This post is basically me trying to establish the answers to questions the keep coming on and on:
- What is a lair?
- What is a dungeon?
- Are lairs and dungeons the same thing?
I'm going to answer these questions first of all with what's in the Old-School Essentials core book, then trying to make logical conclusions from it. Since OSE is a bx d&d clone, such conclusions should apply to the "whole family" (probably including BECMI and its clones).
What is a lair?
Ok let's begin with good old Merriam-Webster dictionary:
a: the resting or living place of a wild animal.
"we tracked the bear back to its lair"
b: a refuge or place for hiding.
"a villain's lair"
Why am I starting with this? Because the rules offer no definition at all, so I believe the only safe path here is to assume "lair" means what "lair" means in ordinary English:
a monster lair is the place where monsters live, rest, and/or hide.
The Game Statistics (Monster) page in the OSE srd, under the Number Appearing (NA) section, gives us the following information:
Number Appearing (NA)
Listed as two values, the second in parentheses.
Monster lair in a dungeon: The second value lists the number of monsters found in a lair in a dungeon.
Wandering monsters in the wilderness: The second value indicates the number of monsters encountered roaming in the wilderness.
Monster lair in the wilderness: The second value multiplied by 5 indicates the number of monsters found in a lair in the wilderness.
Lairs are mentioned again right after that, in the Treasure Type (TT) section:
Treasure Type (TT)
The letter code used to determine the amount and type of treasure possessed by the monster(s) (see Treasure Types). The letters listed are used as follows:
A to O: Indicate a hoard: the sum wealth of a large monster or a community of smaller monsters, usually hidden in the lair. For monsters with a lair encounter size (see #Number Appearing) of greater than 1d4, the amount of treasure in the hoard may be reduced, if the number of monsters is below average.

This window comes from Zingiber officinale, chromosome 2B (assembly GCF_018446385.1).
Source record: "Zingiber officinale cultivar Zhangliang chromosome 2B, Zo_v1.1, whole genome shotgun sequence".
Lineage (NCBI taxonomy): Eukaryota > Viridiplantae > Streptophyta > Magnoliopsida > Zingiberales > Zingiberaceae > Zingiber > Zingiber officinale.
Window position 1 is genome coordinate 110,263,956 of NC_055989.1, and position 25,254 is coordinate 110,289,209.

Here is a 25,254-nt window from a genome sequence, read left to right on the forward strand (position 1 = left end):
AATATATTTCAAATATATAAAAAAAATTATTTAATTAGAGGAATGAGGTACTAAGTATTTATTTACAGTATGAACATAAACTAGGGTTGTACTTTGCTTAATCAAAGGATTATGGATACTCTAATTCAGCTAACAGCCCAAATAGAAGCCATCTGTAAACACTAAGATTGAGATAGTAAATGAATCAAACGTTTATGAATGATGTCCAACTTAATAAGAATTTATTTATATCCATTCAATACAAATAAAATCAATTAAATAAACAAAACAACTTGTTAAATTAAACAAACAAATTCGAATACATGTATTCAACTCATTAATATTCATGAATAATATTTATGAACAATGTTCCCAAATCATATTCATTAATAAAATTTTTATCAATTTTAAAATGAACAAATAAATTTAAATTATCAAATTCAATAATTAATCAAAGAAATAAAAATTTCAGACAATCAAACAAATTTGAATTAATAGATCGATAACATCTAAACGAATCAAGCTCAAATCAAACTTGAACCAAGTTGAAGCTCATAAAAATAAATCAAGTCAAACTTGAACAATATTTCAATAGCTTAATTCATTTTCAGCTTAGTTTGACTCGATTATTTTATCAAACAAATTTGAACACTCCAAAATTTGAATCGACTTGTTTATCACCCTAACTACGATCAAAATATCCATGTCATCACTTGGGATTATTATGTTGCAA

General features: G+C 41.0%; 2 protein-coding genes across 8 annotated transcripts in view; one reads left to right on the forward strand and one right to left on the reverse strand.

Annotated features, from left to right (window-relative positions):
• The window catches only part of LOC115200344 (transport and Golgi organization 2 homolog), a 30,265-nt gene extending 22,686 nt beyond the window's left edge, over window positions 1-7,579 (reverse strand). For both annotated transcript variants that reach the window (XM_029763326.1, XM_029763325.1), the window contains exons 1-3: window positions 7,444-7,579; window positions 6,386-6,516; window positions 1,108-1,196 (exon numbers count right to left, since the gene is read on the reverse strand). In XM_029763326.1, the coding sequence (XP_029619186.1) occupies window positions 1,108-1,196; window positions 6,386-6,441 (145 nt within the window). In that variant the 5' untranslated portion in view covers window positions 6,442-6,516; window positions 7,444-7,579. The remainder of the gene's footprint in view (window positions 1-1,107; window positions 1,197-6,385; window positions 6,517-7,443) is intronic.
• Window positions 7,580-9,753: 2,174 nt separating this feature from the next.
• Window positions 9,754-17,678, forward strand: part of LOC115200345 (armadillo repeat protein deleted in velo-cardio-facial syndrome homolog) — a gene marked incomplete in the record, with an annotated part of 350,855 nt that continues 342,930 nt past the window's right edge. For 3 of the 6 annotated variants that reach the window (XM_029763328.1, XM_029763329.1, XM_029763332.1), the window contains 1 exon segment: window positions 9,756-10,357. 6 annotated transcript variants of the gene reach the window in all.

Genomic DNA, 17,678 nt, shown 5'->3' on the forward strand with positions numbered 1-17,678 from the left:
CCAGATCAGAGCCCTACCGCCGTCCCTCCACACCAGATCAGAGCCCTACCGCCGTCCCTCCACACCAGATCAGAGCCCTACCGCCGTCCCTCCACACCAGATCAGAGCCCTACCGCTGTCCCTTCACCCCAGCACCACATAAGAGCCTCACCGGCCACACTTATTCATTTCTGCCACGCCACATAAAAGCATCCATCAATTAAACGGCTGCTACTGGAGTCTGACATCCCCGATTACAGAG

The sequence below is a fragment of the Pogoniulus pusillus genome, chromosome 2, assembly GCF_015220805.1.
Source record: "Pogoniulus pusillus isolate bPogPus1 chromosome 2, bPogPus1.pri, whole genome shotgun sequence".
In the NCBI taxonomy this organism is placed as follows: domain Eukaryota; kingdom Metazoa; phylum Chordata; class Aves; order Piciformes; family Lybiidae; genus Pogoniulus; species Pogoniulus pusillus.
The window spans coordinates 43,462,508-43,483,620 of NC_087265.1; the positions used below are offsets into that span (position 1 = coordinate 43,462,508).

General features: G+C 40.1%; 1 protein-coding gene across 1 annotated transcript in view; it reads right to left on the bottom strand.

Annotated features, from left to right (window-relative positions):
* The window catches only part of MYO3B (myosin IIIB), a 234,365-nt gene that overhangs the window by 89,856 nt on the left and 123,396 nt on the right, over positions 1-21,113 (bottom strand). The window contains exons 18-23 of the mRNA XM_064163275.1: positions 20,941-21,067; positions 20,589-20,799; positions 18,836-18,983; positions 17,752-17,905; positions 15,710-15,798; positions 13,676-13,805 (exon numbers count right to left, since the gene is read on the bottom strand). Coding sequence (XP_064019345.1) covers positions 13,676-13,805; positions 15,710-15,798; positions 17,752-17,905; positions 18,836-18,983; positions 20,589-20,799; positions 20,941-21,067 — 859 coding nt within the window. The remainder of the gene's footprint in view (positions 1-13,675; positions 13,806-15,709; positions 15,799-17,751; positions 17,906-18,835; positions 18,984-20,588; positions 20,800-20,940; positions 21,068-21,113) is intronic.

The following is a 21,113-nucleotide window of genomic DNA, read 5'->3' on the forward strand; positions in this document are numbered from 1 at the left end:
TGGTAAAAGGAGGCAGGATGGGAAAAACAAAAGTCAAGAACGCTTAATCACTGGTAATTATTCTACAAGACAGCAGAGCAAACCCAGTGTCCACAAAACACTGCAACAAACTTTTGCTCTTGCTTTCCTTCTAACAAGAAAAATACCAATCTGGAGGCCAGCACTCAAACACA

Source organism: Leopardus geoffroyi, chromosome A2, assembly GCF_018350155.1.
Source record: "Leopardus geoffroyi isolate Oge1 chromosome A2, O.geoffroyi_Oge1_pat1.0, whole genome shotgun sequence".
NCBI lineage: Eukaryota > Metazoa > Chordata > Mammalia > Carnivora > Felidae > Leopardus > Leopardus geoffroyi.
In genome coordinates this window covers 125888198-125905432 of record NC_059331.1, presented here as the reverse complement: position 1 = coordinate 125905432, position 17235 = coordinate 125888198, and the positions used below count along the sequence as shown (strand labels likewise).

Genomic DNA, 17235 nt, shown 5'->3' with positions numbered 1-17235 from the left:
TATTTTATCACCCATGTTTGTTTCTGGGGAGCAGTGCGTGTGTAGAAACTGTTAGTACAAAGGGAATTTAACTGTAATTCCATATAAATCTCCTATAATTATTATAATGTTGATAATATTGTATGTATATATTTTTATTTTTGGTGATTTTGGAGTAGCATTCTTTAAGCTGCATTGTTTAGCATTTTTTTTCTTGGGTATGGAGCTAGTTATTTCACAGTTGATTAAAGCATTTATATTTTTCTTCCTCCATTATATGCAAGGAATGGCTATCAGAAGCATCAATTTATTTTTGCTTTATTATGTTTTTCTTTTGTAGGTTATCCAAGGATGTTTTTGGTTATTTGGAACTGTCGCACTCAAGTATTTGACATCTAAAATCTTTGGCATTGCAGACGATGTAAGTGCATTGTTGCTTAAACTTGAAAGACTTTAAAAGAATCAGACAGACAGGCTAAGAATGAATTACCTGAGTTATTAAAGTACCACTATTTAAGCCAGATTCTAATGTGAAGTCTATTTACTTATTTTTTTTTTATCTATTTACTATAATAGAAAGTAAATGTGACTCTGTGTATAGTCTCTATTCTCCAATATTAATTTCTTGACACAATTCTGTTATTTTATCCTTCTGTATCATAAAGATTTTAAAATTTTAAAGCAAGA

This is basically all there is to it.
In the rules, a lair is defined by two things:
- A variable amount of monsters (a "community");
- a (usually specifically) associated treasure type.
- A lair can be in a dungeon;
- A lair can be in the wilderness (and has 5x the monsters, but their treasure hoard stays the same!).
- A goblin lair in a dungeon amounts to 6d10 individuals (and x5 if the lair is in the wilderness).
- If encountered in their lair, the goblins have a type C treasure.
- A 3HD (15hp) king and 2d6 2HD (2d6hp) bodyguards live in the goblin lair.
What is a dungeon?
Important details: Monsters (including the possibility of patrols in the area), traps, tricks, treasures, or special magical effects that are present should be noted.
Are lairs and dungeons the same thing?
- You can have a Fire Giants lair inside a larger dungeon, with the following numbers: 1d3 individuals, with a type E treasure hoard + 5,000gp.
- You can have a Fire Giants lair in the wilderness. The description tells us that it should be a black castle near a volcano, with 1d3 x5 individuals, the same type E treasure hoard + 5,000gp, and also the "guardian" creatures listed in the description; 1d3 hydras or 3d6 hellhounds.
- The wilderness lair is supposed to be all there is to it, i.e. it is supposed to NOT include traps and wandering monsters.
- The dungeon lair is supposed to be part of a dungeon with all the "dungeon stuff": traps, special rooms, and wandering monsters. All of that should compensate for the reduced amount of giants.